Defining the Institution's Values
Four questions to guide discussions of gift acceptance
By Kirk O.
Most institutions will find it easy to rule against accepting gifts from
donors who participate in illegal activities. The ethical dilemmas begin
when the prospective donor engages in a behavior that some find morally
My own university provides a good example. On March 4, a group of "concerned
students for justice and peace" distributed an e-mail message to
the entire Santa Clara University community protesting the School of Engineering’s
acceptance of a $50,000 gift from Lockheed Martin Corp.
Its position was that Lockheed Martin profits from the militarization
of the United States and other countries, sells arms to repressive third-world
countries, has contracts to design nuclear warheads and produce land mines,
and is part of an effort to maintain U.S. political and economic dominance,
creating greater global stratification into "haves" and "have-nots."
The students urged the Santa Clara administration to reject the gift as
inconsistent with the Jesuit commitment to the poor and oppressed.
Although university officials welcomed the students' opinions, their
decision to accept the gift stands. "Only new facts after acceptance
of a gift would lead any responsible institution to such a dramatic act"
as returning a gift, says James Purcell, Santa Clara’s vice president
for university relations. In response to the student protests, however,
SCU President Paul Locatelli will work directly with senior administrators
to draft a policy—with community input—to guide the university in accepting
future gifts. In doing so, the administrators should consider the following
Who decides the institution's values? Are the values only those that
have been written down? Or do they need to reflect the values of its constituencies?
Administrators must respect the values of all members of the campus community—students,
faculty, staff, trustees, and alumni. For instance, in the United States,
tobacco and land mines are legal products, and there is no restriction
on the sale of arms to Israel. One segment of the campus community might
object to any one of these products or activities while another segment
is just as likely to support it.
In many cases the institution can face a vocal group that represents
a minority opinion. The protesting students at Santa Clara were few in
number, probably fewer than the number of ROTC students on campus and
certainly fewer than the 400 alumni who work for Lockheed Martin. In other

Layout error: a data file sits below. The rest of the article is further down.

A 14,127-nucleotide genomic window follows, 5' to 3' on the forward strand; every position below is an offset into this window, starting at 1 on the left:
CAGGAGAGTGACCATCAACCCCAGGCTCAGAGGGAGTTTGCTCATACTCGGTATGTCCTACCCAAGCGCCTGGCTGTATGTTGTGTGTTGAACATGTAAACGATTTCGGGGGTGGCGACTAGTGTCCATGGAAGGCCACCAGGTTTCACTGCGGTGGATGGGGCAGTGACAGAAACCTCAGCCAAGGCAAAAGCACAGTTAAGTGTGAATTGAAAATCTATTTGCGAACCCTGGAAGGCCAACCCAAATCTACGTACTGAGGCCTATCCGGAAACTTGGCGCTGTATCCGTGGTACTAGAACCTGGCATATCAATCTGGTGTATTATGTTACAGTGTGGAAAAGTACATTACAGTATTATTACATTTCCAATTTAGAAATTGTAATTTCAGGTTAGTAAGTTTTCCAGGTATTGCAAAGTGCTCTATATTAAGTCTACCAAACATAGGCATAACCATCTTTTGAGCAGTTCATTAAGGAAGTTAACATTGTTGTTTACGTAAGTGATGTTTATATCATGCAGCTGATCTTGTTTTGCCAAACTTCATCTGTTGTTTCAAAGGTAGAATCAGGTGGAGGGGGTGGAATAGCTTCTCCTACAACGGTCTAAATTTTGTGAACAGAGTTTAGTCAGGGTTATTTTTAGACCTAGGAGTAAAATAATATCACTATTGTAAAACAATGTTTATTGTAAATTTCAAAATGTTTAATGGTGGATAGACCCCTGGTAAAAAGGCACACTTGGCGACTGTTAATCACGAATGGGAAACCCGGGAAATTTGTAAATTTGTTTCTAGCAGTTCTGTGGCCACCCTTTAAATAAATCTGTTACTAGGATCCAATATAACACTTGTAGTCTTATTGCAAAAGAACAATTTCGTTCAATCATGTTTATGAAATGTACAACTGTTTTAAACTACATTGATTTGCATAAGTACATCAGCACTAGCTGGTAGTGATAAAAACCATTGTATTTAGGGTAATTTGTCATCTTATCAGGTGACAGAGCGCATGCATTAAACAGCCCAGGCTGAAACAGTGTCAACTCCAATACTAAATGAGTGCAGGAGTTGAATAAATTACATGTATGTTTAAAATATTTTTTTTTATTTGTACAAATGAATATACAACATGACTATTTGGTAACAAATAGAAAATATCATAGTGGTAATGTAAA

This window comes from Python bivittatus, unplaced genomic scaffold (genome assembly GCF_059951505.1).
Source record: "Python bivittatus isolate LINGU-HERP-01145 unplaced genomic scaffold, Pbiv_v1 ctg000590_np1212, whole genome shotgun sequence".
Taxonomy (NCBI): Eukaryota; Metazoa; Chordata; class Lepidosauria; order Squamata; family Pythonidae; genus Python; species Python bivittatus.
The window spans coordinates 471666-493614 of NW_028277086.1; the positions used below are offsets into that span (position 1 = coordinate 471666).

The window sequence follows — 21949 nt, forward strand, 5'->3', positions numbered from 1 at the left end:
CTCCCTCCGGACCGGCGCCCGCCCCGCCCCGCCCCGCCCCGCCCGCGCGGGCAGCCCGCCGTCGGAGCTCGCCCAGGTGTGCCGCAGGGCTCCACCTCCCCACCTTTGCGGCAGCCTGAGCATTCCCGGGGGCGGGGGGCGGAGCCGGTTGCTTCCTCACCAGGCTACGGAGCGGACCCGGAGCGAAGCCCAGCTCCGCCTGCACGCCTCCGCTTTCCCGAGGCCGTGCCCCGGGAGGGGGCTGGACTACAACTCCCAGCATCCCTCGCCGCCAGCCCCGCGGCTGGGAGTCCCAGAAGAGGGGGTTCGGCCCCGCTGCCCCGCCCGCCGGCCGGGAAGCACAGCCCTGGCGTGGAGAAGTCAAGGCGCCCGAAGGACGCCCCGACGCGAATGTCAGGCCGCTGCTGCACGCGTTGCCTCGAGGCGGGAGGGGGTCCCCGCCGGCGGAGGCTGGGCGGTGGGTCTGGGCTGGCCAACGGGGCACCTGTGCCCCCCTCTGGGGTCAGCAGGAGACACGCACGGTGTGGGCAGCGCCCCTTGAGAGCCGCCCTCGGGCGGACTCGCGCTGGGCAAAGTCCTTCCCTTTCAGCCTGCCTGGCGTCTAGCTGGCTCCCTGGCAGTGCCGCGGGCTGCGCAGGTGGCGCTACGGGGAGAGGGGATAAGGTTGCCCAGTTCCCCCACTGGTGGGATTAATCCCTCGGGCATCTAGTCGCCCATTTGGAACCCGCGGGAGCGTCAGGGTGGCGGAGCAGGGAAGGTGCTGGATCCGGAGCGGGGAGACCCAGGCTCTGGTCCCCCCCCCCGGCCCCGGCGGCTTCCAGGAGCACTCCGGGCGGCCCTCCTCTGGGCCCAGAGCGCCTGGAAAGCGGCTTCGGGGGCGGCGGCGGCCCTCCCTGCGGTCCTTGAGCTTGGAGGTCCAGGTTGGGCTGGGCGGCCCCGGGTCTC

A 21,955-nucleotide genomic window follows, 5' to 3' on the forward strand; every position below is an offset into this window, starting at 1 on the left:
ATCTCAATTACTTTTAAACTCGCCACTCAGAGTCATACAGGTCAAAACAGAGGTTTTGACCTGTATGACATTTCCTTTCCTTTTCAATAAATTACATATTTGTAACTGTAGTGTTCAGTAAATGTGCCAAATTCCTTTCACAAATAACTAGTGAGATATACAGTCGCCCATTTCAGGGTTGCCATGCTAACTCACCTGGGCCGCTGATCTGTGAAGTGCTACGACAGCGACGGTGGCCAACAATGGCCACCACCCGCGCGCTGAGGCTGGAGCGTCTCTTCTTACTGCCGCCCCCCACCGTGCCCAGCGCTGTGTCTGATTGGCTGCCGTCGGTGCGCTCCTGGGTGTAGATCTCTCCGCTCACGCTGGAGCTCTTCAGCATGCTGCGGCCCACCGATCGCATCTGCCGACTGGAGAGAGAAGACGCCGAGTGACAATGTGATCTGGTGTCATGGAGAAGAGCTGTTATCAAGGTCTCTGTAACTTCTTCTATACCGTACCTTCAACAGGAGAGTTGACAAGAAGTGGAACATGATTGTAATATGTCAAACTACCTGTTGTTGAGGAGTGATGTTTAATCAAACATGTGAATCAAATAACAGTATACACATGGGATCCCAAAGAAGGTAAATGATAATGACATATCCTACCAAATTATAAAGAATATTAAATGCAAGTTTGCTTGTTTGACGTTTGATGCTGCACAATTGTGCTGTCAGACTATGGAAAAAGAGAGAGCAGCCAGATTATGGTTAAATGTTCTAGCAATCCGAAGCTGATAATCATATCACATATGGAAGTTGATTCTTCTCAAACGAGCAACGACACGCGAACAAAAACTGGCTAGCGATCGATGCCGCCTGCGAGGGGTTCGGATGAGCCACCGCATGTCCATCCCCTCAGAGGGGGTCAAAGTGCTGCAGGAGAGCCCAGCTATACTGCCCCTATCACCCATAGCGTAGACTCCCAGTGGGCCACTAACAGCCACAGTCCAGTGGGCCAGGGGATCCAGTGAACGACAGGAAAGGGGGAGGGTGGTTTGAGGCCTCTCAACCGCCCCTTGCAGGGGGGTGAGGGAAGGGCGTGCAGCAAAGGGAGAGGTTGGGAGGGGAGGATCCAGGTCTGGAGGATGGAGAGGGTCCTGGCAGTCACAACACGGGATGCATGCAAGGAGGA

situations, student protesters may not share the same values as another
segment of the campus community.
Does the objectionable behavior have to be habitual or just sufficiently
grave? A great amount of damage can be done by a head-in-the-sand attitude
toward a consistent pattern of corporate malfeasance, even if the company
has justified each alleged behavior. On the other hand, just one sufficiently
serious offense may be enough to justify ending the campus's relationship
with the organization. In my view, a policy should ban gifts from companies
with "consistent, repeated, and serious" offenses, and the policy
should set a relatively high bar for these distinctions.
Are certain businesses fundamentally inconsistent with the institution's
core values? Conservative Christian institutions might want to avoid associations
with companies that have liquor or gambling interests. Medical schools
might decide tobacco company contributions are inconsistent with their
mission. But today's conglomerates make these distinctions more difficult.
What if a food company has a tobacco division? What if a pharmaceutical
company produces abortion drugs?
At Santa Clara, we debated whether a Jesuit university committed to social
justice and the poor must automatically turn down all defense industry
gifts. Catholic and Jesuit writings embrace at least two ethical traditions—pacifism
and just war. And the chain of causality—from modern arms production to
promoting militarism and repression—is at least unproven.
What is the appropriate response when the campus community objects to
a donor or gift? The most common strategy is probably silence—and at times
this is appropriate, such as when the protest is from a vocal minority.
At other times, silence might imply the institution does not respect its
The administration cannot show too much sympathy for the protestors'
position lest donors fear the campus will abandon them at the first sign
of controversy. On the other hand, it cannot issue a ringing defense of
the donor for fear it will inflame protesters. In some cases, delay can
be useful in stemming controversy.
Regardless of the institution's decision, the event itself creates a
"teachable moment." After the student e-mail protest, Santa
Clara administrators asked the ethics center to host an open campus forum
on whether the university should have a formal gift acceptance policy.
The 90-minute forum featured presentations by students on both sides of
the issue as well as comments by the engineering school dean and Purcell;
Locatelli was on hand to listen to comments. Several professors made the
controversy the topic of a class session. The event highlighted many of
the complexities in separating companies into the good and the bad.
Copyright © 1998 Council for Advancement and Support of Education.
All rights reserved. Used by permission.